The included signs and symptoms are similar to the patient’s presentation above. In most cases the tenderness appears to be localized to the epididymis. The remainder of the GU exam and urinalysis should be normal. The pain usually resolves spontaneously within three hours of onset.

Proposed pathophysiology involves sexual arousal that produces increased blood flow to the penis and testes leading to pelvic venous dilatation. If this persists over time, testicular venous drainage slows, pressure builds, and this causes pain. 

Anecdotal treatments include sexual release via ejaculation, Valsalva maneuver, or lifting a heavy object. The case report included an anecdote about a physician in Los Angeles in the 1940s who, while teaching a course on human sexuality, gave a lecture on “lover’s nuts” in which he advised that masturbation was an appropriate medical treatment. This view is shared by most sexual health "experts" in the lay press.

Take home:

Male pelvic congestion is a real phenomenon, but is rarely discussed in medical literature.

It is a self-limiting and non-morbid process, but anecdotal evidence suggests that Valsalva, weight-lifting, or ejaculation via masturbation may expedite relief of discomfort.  

1) Pediatrics. 2000;106;843-843.
2) Pediatrics 2001;108;1233

Contributed by Daniel Kolinsky, PGY-2.

Imaging in Renal Colic

You are working in the Emergency Department when a 30ish year-old female is wheeled by, clasping on to her right flank and clearly in pain.  You head into the room and find out that she had the acute onset of right flank pain that has been coming and going for the last hour.   She is otherwise healthy and denies any prior history of renal stones.  Thinking that this is probably a kidney stone, you order some pain medication, a UA, and a urine pregnancy test.  She is (thankfully) not pregnant and has 2+ blood in her UA.

You log back in to order your next diagnostic test of choice.  You start to click on “renal stone protocol CT” but pause…  and think to yourself: “Do I need to irradiate this woman to make the diagnosis?  Will the results of the CT scan change my management in some way?  What are the alternatives?”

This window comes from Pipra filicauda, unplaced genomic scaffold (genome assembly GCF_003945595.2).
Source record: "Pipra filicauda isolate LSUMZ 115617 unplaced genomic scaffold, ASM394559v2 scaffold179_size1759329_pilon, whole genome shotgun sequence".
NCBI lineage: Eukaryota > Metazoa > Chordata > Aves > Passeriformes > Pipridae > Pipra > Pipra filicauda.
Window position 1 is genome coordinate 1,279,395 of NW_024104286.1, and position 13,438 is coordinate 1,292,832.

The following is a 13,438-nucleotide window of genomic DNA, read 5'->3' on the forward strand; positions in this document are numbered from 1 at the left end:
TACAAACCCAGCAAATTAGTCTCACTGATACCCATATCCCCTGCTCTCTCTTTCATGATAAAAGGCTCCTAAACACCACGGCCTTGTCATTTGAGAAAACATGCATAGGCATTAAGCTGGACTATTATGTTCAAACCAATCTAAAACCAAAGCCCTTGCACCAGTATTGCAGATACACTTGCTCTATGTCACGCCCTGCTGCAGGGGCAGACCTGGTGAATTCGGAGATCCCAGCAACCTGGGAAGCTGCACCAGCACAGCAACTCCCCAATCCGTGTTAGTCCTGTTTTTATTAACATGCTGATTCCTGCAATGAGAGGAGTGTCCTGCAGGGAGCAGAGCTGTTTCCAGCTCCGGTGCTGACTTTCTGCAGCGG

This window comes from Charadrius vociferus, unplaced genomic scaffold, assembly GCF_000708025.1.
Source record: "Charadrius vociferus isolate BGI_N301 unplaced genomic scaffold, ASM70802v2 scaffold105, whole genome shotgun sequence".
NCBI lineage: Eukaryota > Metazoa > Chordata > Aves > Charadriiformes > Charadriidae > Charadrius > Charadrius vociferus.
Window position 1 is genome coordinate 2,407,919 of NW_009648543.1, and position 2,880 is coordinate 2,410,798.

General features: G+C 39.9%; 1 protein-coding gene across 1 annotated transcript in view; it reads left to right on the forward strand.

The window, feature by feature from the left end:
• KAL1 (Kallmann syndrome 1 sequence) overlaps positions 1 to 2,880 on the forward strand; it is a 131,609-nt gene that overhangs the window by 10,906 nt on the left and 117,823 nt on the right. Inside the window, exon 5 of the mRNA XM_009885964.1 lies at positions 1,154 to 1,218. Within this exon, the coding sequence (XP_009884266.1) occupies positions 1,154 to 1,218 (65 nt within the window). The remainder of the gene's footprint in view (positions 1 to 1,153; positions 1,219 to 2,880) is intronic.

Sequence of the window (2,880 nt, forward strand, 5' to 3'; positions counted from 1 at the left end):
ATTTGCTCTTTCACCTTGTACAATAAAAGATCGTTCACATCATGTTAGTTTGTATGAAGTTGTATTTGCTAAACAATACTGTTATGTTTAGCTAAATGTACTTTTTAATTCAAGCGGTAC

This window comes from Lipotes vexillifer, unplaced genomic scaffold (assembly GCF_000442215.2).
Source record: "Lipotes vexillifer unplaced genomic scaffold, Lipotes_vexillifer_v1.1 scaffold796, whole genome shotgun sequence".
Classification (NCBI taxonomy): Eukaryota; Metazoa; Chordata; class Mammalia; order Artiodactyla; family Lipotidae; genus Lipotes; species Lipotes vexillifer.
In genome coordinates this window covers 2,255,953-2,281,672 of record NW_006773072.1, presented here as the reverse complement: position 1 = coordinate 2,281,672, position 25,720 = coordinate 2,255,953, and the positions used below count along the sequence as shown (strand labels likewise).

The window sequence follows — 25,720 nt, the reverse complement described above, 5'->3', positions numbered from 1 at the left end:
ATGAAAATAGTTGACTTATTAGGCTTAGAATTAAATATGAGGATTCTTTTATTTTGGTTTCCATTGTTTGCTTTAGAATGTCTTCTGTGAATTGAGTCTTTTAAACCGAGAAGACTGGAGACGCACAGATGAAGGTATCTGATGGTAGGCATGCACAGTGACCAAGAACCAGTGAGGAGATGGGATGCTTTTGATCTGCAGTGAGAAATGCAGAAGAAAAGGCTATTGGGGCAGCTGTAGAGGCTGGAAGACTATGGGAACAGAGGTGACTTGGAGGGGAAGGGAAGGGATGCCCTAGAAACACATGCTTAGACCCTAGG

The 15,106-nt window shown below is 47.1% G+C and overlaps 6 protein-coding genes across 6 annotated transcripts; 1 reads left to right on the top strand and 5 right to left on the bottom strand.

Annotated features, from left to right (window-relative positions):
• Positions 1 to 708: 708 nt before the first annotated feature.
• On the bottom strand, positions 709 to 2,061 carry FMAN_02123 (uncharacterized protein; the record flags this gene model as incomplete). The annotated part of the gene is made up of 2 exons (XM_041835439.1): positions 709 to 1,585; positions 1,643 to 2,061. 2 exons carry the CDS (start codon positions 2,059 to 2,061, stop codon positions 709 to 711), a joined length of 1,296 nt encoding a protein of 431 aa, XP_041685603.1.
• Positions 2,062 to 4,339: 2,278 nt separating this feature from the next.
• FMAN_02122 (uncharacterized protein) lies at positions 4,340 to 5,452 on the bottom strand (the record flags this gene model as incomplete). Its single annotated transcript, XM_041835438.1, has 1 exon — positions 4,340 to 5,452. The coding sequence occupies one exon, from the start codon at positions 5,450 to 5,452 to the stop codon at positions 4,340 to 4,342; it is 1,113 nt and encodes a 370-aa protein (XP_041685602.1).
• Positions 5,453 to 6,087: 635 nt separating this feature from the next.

Clinical Question #1:

Does a CT scan change management in cases of suspected uncomplicated renal colic?
The Literature:

There are several smaller studies that addressed whether a CT scan changes the clinical management in a patient where there is a high suspicion for renal stone.
Zwank et. al. [1] published a prospective observational study addressing this question.  The study enrolled providers caring for 93 “clinically stable” patients  > 18 yo with abdominal or flank pain, > 18 years of age and the  “most likely diagnosis” of renal colic.   Patients at higher risk of complication, i.e. those with a history of chronic kidney disease, nephrectomy, renal transplant, UTI, prior renal stones, were excluded from the study.  Prior to the CT, providers were surveyed as to what their top 3 differential diagnoses were and whether they thought that the CT scan might change management.    In the end, 62/93 patients who were scanned were diagnosed with renal colic (as a side note only 84% of these had hematuria on UA).   Five (5.3%) patients received an alternative diagnosis after CT scan – two ovarian cysts, one ovarian tumor, diverticulitis, and mesenteric edema.  Of the 16 patients where CT scan was obtained even though the provider thought it was very unlikely to change management, 10 had symptomatic renal stones and reportedly none had a change in management (unclear why the disparity if a diagnosis was not reach in 6/16 cases).    On this small pool of data, the authors conclude that “This result indicates that providers who are confident with the diagnosis of renal colic and who do not anticipate benefit from a CT scan can trust their low pre-test probability or ‘gestalt’ of low likelihood of benefit and should strongly consider not ordering a CT scan.” 
Another way of framing the question about whether CT scans change management in patients thought to have renal colic is to examine the incidence of alternative diagnoses that are found on CT in these patients.   In their prospective study, Pernet et. al. [2] examined this question by following the CT diagnosis of 155 patients with suspected uncomplicated renal colic (i.e. exclusion of patients with compromised renal function, UTI, fever, suspected bilateral renal stones).  118/155 (77%) were found to have uncomplicated stones, while 10 (6%) of these patients were found to have alternative diagnoses after CT.  These diagnoses included large calculi needing urology intervention, pyelonephritis, biliary colic, appendicitis, ileitis, small bowel obstruction and intra-renal hemorrhage.  Though a similar proportion of alternative diagnoses were found in this study when compared with Zwank et. al. above, these authors argue that CT(low-dose radiation) should be performed in cases of predicted uncomplicated renal colic because of the proportion of alternative diagnoses that mandated other intervention or hospitalization.  They further argue, that the population of patients which people would least want to irradiate (young women) are also the most likely to have some alternative diagnoses.